Forensic Architecture is nominated for the 2018 Turner Prize

We are honoured to have been nominated for the 2018 Turner Prize. The nomination is for our participation in documenta14, and for our solo shows ‘Counter Investigations’ at the ICA, London, and ‘Towards an Investigative Aesthetic’ at MUAC, Mexico, and MACBA, Barcelona.

It is a pleasure and an honour to share this platform with our richly talented fellow nominees: Charlotte Prodger, Naeem Mohaiemen and Luke Willis Thompson.

At documenta14 we exhibited our investigation into the testimony of Andreas Temme, relating to the 2006 killing of Halit Yozgat by a neo-Nazi terror cell. We are proud to acknowledge our partnership with Initiativ 6. April and NSU Watch in challenging the ongoing institutional violence of the NSU Complex.

Our 2016 exhibition ‘Towards an Investigative Aesthetic’ set our work to date in the context of the history of forensic aesthetics as an evidentiary practice. We remain grateful for the support of MACBA and MUAC in helping us to tell that story.

Our ongoing exhibition ‘Counter Investigations’ at the ICA presents five foundational concepts of forensic architecture as an evidentiary practice, through a selection of our recent investigations. It has been a pleasure and an honour to share the results of our practice in our home city.

We were delighted and a little surprised to be nominated for the UK art world’s most prestigious honour, but take great pride in the jury’s recognition of our innovative methods of sourcing and visualising evidence relating to human rights abuses, and the exercise of our practice in courts of law as well as cultural forums.

Stefan Kalmár, Director of the ICA, said the following kind words about our nomination: “The ICA applauds the courageous decision of the Turner Prize jury to nominate Forensic Architecture for this year’s award. As a collective, Forensic Architecture’s practice combines aspects of journalism, architecture, animation, documentary filmmaking and human rights activism into an entirely new format which, for us, is simply the most innovative practice coming out of London and the UK in years. Like the Independent Group which was based, on and off, at the ICA throughout the 1950’s and 1960’s, Forensic Architecture investigates the contemporary image economy and ideology. Their methodology radically expands the field of contemporary art.”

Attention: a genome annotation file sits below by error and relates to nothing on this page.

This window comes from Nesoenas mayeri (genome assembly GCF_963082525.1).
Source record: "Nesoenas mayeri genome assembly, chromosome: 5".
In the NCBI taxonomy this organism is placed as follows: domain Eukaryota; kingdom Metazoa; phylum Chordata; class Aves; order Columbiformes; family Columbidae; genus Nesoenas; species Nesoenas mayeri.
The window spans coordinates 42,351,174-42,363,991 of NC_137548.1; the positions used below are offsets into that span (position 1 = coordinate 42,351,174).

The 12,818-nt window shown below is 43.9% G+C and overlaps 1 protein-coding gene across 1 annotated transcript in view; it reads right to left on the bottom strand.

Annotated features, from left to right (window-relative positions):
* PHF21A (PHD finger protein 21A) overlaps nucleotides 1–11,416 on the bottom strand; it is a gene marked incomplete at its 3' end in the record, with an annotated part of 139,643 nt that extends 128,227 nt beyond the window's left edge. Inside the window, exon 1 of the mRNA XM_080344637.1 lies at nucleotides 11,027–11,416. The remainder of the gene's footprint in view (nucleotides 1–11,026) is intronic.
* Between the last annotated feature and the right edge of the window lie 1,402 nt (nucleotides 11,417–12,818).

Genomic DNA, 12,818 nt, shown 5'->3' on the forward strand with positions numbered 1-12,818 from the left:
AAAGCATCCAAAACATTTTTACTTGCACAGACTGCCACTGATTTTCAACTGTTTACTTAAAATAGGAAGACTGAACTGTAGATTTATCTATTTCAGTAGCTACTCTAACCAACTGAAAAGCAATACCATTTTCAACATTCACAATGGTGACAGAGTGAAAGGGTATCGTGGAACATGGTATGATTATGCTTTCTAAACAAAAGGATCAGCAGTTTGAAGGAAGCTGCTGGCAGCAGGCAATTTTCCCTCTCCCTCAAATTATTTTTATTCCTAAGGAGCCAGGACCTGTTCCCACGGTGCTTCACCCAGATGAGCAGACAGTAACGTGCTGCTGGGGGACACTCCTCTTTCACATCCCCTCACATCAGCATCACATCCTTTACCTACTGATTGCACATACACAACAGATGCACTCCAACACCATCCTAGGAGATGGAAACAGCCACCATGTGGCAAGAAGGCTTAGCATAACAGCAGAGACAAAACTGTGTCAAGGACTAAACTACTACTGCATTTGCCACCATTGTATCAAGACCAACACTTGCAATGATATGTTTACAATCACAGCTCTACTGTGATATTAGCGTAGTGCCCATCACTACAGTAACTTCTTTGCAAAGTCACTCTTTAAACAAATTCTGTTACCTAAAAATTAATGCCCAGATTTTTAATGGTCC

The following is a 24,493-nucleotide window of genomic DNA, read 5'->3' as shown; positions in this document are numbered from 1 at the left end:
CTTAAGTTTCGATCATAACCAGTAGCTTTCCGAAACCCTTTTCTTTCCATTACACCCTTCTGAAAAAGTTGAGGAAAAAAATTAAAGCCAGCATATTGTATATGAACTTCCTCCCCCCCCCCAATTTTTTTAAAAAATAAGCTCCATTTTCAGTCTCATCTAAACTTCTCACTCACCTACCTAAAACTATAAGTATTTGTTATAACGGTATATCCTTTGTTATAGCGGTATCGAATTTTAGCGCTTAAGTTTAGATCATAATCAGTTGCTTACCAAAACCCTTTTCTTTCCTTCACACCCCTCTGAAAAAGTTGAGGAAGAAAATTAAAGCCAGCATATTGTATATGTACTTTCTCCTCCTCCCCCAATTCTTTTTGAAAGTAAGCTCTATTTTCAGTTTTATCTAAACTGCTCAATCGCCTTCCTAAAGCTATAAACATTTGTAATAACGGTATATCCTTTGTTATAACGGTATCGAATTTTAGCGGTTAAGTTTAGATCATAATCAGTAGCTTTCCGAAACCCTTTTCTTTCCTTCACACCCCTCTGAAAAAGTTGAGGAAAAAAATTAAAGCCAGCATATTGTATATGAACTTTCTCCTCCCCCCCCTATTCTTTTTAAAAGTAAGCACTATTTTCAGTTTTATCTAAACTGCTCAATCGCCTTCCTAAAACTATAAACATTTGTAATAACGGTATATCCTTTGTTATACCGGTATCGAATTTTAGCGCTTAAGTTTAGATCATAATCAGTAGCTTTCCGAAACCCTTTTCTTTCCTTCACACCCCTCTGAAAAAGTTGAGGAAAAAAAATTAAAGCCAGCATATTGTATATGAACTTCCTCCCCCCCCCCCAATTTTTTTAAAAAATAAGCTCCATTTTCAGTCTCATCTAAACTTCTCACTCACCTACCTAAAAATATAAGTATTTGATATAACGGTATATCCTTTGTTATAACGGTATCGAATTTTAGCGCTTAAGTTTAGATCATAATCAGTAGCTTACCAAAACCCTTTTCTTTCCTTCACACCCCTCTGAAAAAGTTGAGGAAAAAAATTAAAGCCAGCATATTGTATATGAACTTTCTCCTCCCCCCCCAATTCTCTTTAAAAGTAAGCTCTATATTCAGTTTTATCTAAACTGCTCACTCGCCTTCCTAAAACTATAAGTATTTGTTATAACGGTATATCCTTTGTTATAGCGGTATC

An exhibition of work by ourselves and our fellow nominees will be staged at Tate Britain from 25 September 2018 to 6 January 2019. We are delighted that BNP Paribas’s support for the Prize will help to open up access to the exhibition, offering free entry to everyone aged 25 or under for the first 25 days of the show. We would urge young people from across London and the UK to take advantage of this opportunity.

Gallery: Forensic Architecture exhibition opening at The MUAC

Forensic Architecture: Towards an Investigative Aesthetics opened on 9 September 2017 at the Museo Universitario Arte Contemporáneo (MUAC) in Mexico City.

Featuring our latest project, the Ayotzinapa Platform, this exhibition is an overview the work of the architects, artists, filmmakers, investigative journalists, and collaborators who make up the Forensic Architecture.

Images of the exhibition opening courtesy of MUAC.